Testing the Empathizing-Systemizing theory of sex differences and the Extreme Male Brain theory of autism in half a million people.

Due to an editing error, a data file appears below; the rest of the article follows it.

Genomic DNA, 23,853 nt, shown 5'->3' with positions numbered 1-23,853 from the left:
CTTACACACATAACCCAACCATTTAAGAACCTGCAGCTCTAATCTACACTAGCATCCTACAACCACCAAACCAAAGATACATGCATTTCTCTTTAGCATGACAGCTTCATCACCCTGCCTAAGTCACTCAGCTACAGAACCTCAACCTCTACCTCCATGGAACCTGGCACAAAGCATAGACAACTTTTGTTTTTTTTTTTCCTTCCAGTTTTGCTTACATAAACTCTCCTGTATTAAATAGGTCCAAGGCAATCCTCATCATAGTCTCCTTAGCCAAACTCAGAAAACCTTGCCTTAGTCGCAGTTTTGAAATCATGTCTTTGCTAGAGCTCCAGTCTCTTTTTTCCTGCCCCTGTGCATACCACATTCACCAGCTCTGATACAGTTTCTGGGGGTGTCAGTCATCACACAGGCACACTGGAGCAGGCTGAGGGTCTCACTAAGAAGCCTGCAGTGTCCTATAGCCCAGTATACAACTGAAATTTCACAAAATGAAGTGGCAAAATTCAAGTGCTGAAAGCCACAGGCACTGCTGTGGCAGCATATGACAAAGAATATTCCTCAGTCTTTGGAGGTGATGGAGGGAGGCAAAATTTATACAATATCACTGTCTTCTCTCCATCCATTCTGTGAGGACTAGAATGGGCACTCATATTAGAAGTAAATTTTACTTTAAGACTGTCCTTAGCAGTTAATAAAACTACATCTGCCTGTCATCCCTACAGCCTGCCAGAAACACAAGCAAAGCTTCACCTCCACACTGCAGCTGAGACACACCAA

The Empathizing-Systemizing (E-S) theory of typical sex differences suggests that individuals may be classified based on empathy and systemizing. An extension of the E-S theory, the Extreme Male Brain (EMB) theory suggests that autistic people on average have a shift towards a more masculinized brain along the E-S dimensions. Both theories have been investigated in small sample sizes, limiting their generalizability. Here we leverage two large datasets (discovery n = 671,606, including 36,648 autistic individuals primarily; and validation n = 14,354, including 226 autistic individuals) to investigate 10 predictions of the E-S and the EMB theories. In the discovery dataset, typical females on average showed higher scores on short forms of the Empathy Quotient (EQ) and Sensory Perception Quotient (SPQ), and typical males on average showed higher scores on short forms of the Autism Spectrum Quotient (AQ) and Systemizing Quotient (SQ). Typical sex differences in these measures were attenuated in autistic individuals. Analysis of "brain types" revealed that typical females on average were more likely to be Type E (EQ > SQ) or Extreme Type E and that typical males on average were more likely to be Type S (SQ > EQ) or Extreme Type S. In both datasets, autistic individuals, regardless of their reported sex, on average were "masculinized." Finally, we demonstrate that D-scores (difference between EQ and SQ) account for 19 times more of the variance in autistic traits (43%) than do other demographic variables including sex. Our results provide robust evidence in support of both the E-S and EMB theories.